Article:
Anonymous said...

* Body armour is rarely seen.

2. A serious challenge associated with body armor is its excessive weight, and it increases heat stress exhausts the human body within a short time, even under normal conditions. A G.I that suffered heat exhaustion and heat stroke from the American war can second that. Besides, even the Singapore Armed Forces discourages its soldiers to put on a layer of cloth (e.g. T-shirt) underneath its top during an exercise in the woods. I guess you've never made it to Basic Military training in Singapore.

3.4.5 Their M-16 5.56mm rifles are aimed using iron sights. There appears to be no option for optical sights (for example, a Picatinny rail) that can improve marksmanship ... bla ... bla ... bla ... armoured vehicles appear to be in short supply in Sabah... bla ... bla ... bla ... Singapore Inc must therefore prepare itself for such a virtual world onslaught bla ... bla ... bla ...

Yes indeed. The friendly Muslim neighbours around Singapore knows of the hardware capability of The Singapore Armed Forces -- just like how they know how Letitia carries Boi-Boi's army backpack to camp.

These is the sort of boastful & short-man syndrome comments that makes those that have served feel humbled and not ashamed of their service to the country. You make it sound as though this conflict is some sort of a computer game in your parents basement. I wonder how on earth you got the job as a Defence Correspondent at The Straits Times!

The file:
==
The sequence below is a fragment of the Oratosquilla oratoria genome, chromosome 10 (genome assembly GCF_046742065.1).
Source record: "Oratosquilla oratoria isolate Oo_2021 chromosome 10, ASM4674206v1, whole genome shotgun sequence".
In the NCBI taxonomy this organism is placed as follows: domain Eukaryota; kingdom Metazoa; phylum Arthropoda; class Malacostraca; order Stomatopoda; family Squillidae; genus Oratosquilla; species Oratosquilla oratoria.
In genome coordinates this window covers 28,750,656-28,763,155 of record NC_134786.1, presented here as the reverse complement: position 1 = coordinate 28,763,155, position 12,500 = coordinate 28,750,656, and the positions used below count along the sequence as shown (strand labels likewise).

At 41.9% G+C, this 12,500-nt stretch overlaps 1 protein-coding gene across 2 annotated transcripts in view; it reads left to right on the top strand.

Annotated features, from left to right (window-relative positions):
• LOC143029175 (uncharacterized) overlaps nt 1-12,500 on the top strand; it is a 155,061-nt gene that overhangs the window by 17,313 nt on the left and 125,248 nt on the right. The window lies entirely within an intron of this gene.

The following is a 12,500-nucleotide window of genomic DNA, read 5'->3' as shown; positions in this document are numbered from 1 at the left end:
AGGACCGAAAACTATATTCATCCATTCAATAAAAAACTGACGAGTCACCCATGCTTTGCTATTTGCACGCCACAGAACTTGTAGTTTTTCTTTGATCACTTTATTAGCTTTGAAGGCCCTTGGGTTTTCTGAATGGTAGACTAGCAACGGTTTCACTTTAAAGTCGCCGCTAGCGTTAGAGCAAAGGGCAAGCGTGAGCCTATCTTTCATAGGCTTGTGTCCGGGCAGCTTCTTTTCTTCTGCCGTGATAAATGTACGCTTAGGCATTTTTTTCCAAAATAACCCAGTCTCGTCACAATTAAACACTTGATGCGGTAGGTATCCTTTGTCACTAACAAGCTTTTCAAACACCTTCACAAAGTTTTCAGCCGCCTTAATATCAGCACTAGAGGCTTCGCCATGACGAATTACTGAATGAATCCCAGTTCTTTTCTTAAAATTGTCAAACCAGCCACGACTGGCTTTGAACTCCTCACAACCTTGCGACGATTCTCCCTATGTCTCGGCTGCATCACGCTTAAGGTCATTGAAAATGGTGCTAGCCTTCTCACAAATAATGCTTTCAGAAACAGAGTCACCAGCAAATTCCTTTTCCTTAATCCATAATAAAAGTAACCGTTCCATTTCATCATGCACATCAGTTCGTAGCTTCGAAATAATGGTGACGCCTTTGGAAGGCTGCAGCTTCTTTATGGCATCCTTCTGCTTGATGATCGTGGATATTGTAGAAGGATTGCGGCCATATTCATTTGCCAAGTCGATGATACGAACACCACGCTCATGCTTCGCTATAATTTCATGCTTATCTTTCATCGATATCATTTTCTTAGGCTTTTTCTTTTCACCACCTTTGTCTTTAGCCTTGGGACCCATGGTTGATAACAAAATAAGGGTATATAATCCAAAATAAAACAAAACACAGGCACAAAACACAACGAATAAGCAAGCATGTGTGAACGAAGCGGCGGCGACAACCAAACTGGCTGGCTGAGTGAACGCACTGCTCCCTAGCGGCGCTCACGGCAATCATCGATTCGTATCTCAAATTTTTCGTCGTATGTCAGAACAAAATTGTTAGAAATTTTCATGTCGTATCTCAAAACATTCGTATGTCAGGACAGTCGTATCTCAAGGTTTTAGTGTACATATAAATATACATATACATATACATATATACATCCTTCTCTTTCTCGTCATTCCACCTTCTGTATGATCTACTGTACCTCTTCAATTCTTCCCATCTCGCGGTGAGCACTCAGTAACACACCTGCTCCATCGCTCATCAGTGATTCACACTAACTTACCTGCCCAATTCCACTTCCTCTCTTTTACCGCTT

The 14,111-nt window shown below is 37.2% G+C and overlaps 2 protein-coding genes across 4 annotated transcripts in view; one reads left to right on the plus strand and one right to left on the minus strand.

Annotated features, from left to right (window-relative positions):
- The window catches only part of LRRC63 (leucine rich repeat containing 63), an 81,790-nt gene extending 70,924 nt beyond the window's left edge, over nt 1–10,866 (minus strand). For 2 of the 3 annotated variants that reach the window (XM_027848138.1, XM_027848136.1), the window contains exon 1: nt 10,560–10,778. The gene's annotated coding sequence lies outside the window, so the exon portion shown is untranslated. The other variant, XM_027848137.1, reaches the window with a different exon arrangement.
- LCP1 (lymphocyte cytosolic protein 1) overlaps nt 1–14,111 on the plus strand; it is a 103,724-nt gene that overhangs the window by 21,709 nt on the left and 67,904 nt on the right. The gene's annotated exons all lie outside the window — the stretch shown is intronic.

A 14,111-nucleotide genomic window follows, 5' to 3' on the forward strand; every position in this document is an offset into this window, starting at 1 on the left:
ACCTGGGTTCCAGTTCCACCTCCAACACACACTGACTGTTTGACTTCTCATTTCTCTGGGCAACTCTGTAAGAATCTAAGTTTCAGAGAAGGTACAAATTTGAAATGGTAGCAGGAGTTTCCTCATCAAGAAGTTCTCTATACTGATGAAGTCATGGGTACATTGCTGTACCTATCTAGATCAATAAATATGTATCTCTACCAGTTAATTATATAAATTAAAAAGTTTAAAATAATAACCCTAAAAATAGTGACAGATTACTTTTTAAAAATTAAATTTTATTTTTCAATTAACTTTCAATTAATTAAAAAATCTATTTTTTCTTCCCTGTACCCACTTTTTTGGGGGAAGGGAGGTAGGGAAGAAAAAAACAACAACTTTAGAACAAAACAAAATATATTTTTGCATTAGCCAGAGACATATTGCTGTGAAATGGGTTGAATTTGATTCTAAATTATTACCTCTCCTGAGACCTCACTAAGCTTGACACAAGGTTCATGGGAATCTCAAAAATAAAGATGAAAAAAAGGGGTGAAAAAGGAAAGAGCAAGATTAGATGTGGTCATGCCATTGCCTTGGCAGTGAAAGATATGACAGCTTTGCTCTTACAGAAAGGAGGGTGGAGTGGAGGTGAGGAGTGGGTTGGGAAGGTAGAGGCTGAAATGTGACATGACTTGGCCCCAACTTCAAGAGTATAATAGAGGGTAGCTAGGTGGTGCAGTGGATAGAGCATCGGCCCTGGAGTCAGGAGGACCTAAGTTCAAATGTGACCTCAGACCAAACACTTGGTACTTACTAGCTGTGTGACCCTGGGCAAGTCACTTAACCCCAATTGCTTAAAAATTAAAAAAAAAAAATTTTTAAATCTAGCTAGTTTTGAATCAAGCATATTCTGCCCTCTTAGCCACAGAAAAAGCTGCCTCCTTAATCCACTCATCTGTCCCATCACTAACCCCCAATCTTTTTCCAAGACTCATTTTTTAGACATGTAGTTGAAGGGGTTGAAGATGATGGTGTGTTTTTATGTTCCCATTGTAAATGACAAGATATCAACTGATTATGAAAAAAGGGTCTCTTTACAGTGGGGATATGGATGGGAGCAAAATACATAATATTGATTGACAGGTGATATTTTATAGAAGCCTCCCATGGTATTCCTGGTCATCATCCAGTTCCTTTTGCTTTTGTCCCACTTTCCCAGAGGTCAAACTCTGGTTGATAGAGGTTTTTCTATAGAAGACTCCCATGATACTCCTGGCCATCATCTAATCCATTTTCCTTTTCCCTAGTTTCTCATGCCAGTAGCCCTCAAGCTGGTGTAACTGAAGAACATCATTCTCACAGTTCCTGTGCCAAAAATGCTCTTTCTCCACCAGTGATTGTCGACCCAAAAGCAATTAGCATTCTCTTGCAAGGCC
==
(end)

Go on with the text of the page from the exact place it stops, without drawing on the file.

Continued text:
Anonymous said...

Anon at 9:07 - oh come on.

You make a fair point with regards body armour, but your last paragraph is a piece of work, man.

Anonymous said...

i hazard a guess and am complimenting the MY gov. They allow 3 weeks to "fester" maybe due to politically sensitive nature cos their opponents are also fellow Muslims? They need to show politically that they give chance to fellow Muslims? But it was very unfortunate that lives were lost on the MY side... and now the MAF move in on a moral high ground due to the above 2 factors... (?)

Whether its intentionally planned or situation just unfold is anybody's guess.

Anonymous said...

I believe the 3 weeks to "fester" has got nothing to do with religion. There are rules of engagement to follow, unless the perpetrator comes from a rogue nation that doesn't recognize diplomacy or the existence of a UN council.